By 2050, the number of people in Brazil over the age of 60 will more than double, jumping from the present 15 million to around 32 million. That is something public policy will have to deal with so the issue will be discussed at a Mercosur meeting that begins tomorrow in BrasÀlia.
Minister of Social Development and Hunger Combat, Partus Ananias, calls the problem a permanent challenge.
He says the question is how to provide quality of life to an aging population.
Ananias points out that at the moment the Brazilian government provides direct aid of one kind or another to some one million senior citizens.
The Lula administration has also made the Senior Citizen Statute a reality. Among other things, it pays needy older people a minimum wage per month.
The Senior Citizen Statute bill which consolidates existing legislation and adds new benefits for elderly persons was approved last year by the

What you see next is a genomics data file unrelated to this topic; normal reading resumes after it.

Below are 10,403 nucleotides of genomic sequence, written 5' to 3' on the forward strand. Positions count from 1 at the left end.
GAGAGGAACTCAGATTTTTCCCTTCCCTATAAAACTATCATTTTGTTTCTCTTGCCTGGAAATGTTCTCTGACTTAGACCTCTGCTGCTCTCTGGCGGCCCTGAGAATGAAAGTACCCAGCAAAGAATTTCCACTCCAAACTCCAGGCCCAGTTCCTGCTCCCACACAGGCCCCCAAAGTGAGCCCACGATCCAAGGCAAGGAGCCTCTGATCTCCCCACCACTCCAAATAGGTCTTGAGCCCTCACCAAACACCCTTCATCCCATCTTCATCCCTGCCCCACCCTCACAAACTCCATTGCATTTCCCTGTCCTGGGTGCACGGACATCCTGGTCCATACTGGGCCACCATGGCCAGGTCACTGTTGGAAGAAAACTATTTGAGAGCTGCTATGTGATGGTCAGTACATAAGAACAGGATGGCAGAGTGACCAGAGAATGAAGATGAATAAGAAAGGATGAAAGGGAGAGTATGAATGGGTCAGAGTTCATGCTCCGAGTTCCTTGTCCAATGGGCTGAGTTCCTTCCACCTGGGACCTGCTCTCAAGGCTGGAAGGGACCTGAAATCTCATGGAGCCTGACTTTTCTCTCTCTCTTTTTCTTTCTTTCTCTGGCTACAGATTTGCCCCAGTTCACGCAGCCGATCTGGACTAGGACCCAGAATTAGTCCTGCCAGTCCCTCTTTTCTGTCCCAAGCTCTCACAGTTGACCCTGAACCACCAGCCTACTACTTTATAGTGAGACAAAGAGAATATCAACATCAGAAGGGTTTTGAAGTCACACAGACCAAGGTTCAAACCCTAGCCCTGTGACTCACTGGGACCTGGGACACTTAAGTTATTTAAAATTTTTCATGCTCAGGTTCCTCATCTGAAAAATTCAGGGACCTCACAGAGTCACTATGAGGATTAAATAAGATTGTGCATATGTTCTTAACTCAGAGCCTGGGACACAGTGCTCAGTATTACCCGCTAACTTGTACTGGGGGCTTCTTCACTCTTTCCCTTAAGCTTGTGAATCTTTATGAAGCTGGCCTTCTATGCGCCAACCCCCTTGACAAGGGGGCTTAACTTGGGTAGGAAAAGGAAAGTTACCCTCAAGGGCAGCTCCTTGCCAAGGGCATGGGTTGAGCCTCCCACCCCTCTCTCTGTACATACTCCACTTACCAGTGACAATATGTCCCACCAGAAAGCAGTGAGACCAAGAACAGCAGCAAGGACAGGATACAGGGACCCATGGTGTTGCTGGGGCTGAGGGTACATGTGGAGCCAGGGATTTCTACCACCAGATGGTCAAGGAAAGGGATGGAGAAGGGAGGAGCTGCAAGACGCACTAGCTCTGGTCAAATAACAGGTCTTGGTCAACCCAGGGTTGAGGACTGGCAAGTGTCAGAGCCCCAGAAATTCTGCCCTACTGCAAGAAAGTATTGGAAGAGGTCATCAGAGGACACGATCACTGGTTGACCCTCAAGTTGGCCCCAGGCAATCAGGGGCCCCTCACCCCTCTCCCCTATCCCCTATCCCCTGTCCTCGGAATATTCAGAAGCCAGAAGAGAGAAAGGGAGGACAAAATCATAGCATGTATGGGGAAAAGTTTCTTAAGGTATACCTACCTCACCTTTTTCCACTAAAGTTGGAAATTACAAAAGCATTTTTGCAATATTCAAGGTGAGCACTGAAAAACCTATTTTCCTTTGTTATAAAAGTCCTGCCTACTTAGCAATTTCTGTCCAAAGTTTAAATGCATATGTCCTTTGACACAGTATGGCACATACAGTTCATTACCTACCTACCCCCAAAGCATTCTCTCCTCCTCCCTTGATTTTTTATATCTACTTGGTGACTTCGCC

Among the benefits brought by the statute are discounts of at least 50% for cultural and sports events.
The bill also reduces the age at which a person can receive payment of a minimum wage under the Social Assistance Statute to 65.
The bill ensures access to free medication under certain conditions, along with first-served privileges in court cases and government housing programs.
A recently-released book called “The New Brazilian Elderly: Way Beyond Their Sixties?,” by Ana Amélia Camarano, shows that approximately 9% of the Brazilian population is composed of people over 60 and that at least 25% of Brazilian families includes an elderly person who contributes 54% of the family’s budget.
Another fact presented in the book is that 87.1% of male senior citizens are heads of families and only 12.7% of them receive less than a minimum wage (US$ 91.10) per month.
The book also reveals that the life expectancy of senior citizens of both sexes in the coming years has increased over 14 years, excluding deaths due to causes that are considered avoidable, such as violence.